GFMC




 

 

                      Community-Based Fire Management (CBFiM)

 

Introduction

CBFiM basics

Village Defense

Gender

Children

Religious Communities

Country Reports / Activities

Wildland Fire and Tourism

Climate Change

Research and Literature

Materials

Processes

Meetings

Links

 

 

Wildland fires destabilize ecosystems and the global atmosphere, and have clear implications for human health and security. Unlike other natural hazards, wildland fires are primarily caused by human activities. Measures to prevent them such as education, awareness raising and capacity-building -- are well known and within reach. Community-Based Fire Management is particularly important. The transboundary effects of wildland fires associated with long-range smoke transport and emissions are prompting the international community to strengthen cooperation in fire management. International organizations and civil society groups are working to build capacity, develop advanced technologies and promote sustainable land-use practices.

Statement by the UN Secretary General:
Opening message of UN Secretary General Ban Ki-moon
to the 5th International Wildland Fire Conference

Delivered by J.G. Goldammer (GFMC / Global Wildland Fire Network)
 

Definition of Community-Based Fire Management (CBFiM)
Fire management approach based on the strategy to include local communities in the proper application of land-use fires (managed beneficial fires for controlling weeds, reducing the impact of pests and diseases, generating income from non-timber forest products, creating forage and hunting, etc.), wildfire prevention, and in preparedness and suppression of wildfires. CBFiM approaches can play a significant role in fire management, especially in most parts of the world where human-based ignitions are the primary source of wildfires that affect livelihood, health and security of people. The activities and knowledge communities generally practice are primarily those associated with prevention. They include planning and supervision of activities, joint action for prescribed fire and fire monitoring and response, applying sanctions, and providing support to individuals to enhance their fire management tasks. Communities can be an important, perhaps pivotal, component in large-scale fire suppression, but should not be expected to shoulder the entire burden. Source:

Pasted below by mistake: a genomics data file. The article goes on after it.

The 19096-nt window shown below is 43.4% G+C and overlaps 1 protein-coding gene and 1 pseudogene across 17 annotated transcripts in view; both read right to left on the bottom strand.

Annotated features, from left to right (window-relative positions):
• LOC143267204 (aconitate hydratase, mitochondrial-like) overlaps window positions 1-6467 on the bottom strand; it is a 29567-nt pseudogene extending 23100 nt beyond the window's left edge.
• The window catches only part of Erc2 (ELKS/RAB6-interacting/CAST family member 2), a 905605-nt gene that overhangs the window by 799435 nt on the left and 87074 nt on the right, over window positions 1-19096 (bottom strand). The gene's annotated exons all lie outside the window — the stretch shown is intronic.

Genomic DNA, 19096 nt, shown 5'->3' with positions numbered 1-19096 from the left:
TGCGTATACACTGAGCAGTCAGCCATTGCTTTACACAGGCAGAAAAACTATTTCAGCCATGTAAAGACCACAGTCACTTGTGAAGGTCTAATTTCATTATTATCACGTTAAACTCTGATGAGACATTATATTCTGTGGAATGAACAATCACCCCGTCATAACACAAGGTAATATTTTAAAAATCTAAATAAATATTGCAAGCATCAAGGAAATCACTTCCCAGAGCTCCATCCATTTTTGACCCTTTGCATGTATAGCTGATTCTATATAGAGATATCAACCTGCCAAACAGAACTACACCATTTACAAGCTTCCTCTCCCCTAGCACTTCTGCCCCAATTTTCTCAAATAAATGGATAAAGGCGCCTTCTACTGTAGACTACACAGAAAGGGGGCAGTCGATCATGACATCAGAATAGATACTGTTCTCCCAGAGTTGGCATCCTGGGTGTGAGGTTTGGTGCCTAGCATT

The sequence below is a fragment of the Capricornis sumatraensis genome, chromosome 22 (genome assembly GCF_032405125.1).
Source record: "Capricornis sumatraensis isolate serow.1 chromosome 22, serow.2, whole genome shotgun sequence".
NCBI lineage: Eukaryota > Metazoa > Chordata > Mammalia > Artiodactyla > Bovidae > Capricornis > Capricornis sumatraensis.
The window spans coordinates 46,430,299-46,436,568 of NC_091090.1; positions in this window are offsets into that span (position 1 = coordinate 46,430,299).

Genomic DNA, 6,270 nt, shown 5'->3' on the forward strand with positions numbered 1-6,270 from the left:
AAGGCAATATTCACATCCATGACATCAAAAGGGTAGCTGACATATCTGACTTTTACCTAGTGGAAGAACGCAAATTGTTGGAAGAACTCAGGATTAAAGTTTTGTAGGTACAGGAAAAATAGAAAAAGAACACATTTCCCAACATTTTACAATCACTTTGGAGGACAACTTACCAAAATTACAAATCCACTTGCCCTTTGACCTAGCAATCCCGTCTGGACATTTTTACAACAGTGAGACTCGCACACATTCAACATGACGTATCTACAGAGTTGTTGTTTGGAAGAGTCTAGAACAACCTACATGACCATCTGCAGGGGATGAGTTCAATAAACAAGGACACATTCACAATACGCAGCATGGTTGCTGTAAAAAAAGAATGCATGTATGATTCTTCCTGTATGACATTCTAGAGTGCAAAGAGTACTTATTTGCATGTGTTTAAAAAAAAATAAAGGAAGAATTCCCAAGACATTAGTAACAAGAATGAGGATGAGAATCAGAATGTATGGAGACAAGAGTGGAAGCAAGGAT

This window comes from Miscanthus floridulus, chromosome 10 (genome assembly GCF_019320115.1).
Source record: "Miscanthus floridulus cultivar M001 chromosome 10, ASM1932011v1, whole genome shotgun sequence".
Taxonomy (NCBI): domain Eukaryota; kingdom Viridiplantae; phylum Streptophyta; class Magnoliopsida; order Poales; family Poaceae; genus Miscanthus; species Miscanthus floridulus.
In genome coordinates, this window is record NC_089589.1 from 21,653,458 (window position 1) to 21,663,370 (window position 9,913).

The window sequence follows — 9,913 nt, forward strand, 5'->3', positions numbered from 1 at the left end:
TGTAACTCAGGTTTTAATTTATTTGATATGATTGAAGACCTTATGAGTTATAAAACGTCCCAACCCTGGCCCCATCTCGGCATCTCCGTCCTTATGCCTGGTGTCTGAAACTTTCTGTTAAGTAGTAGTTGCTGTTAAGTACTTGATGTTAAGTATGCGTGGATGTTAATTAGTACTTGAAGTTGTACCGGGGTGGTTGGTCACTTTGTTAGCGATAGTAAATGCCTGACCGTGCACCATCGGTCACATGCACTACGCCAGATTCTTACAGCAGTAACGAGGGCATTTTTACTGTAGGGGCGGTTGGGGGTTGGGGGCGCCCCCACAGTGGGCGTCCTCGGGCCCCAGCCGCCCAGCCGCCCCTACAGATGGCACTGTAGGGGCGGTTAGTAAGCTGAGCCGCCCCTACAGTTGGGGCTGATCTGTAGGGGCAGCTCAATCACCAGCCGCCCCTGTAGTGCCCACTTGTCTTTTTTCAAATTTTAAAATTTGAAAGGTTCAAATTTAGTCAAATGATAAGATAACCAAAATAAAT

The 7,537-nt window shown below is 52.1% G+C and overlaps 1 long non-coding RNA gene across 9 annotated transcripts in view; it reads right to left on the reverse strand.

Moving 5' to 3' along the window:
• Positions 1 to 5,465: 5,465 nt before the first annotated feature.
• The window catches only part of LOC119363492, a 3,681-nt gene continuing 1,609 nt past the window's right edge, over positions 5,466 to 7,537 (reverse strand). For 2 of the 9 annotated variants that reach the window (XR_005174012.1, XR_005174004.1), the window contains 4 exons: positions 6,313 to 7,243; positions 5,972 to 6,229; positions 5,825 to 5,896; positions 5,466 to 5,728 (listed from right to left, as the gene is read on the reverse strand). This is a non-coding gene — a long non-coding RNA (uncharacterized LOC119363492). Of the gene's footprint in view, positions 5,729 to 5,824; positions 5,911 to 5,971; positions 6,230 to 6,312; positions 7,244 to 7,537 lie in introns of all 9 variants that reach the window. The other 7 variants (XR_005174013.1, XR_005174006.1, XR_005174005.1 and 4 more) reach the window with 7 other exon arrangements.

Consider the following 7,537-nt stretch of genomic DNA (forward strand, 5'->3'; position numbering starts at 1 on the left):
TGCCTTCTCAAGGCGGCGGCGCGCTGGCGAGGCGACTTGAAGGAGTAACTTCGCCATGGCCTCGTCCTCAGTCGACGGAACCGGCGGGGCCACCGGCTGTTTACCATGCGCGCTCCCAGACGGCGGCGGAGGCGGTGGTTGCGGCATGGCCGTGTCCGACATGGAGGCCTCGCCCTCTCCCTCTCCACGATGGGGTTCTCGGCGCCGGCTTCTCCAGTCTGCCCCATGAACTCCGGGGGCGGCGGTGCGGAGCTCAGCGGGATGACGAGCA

CBFiM Paper

The following paper is an outcome of the International Wildland Fire Summit.

 United Nations Framework Convention on Climate Change (UNFCCC) Nairobi Work Programme (2016)

Tools for the use of indigenous and traditional knowledge and practices, best practices and needs of local and indigenous communities and the application of gender-sensitive approaches and tools for understanding and assessing impacts, vulnerability and adaptation to climate change: